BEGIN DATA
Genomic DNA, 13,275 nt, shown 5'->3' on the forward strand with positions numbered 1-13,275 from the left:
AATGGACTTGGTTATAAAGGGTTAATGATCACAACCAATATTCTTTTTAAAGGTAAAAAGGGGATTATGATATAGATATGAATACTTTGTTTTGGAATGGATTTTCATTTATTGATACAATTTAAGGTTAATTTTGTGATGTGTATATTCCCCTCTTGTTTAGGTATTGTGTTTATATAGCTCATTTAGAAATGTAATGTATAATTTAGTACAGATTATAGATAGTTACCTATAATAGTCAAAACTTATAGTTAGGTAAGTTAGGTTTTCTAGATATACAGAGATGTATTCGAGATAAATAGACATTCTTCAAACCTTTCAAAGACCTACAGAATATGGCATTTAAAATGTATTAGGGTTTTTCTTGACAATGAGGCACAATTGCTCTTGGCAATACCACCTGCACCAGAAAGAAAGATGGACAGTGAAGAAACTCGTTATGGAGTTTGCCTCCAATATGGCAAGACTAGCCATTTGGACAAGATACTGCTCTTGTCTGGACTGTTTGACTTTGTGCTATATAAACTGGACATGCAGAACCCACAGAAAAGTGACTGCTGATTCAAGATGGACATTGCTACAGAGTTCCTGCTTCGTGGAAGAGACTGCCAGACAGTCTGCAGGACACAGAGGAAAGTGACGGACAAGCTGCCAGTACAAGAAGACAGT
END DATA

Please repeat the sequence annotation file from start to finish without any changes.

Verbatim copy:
Genomic DNA, 13,275 nt, shown 5'->3' on the forward strand with positions numbered 1-13,275 from the left:
AATGGACTTGGTTATAAAGGGTTAATGATCACAACCAATATTCTTTTTAAAGGTAAAAAGGGGATTATGATATAGATATGAATACTTTGTTTTGGAATGGATTTTCATTTATTGATACAATTTAAGGTTAATTTTGTGATGTGTATATTCCCCTCTTGTTTAGGTATTGTGTTTATATAGCTCATTTAGAAATGTAATGTATAATTTAGTACAGATTATAGATAGTTACCTATAATAGTCAAAACTTATAGTTAGGTAAGTTAGGTTTTCTAGATATACAGAGATGTATTCGAGATAAATAGACATTCTTCAAACCTTTCAAAGACCTACAGAATATGGCATTTAAAATGTATTAGGGTTTTTCTTGACAATGAGGCACAATTGCTCTTGGCAATACCACCTGCACCAGAAAGAAAGATGGACAGTGAAGAAACTCGTTATGGAGTTTGCCTCCAATATGGCAAGACTAGCCATTTGGACAAGATACTGCTCTTGTCTGGACTGTTTGACTTTGTGCTATATAAACTGGACATGCAGAACCCACAGAAAAGTGACTGCTGATTCAAGATGGACATTGCTACAGAGTTCCTGCTTCGTGGAAGAGACTGCCAGACAGTCTGCAGGACACAGAGGAAAGTGACGGACAAGCTGCCAGTACAAGAAGACAGT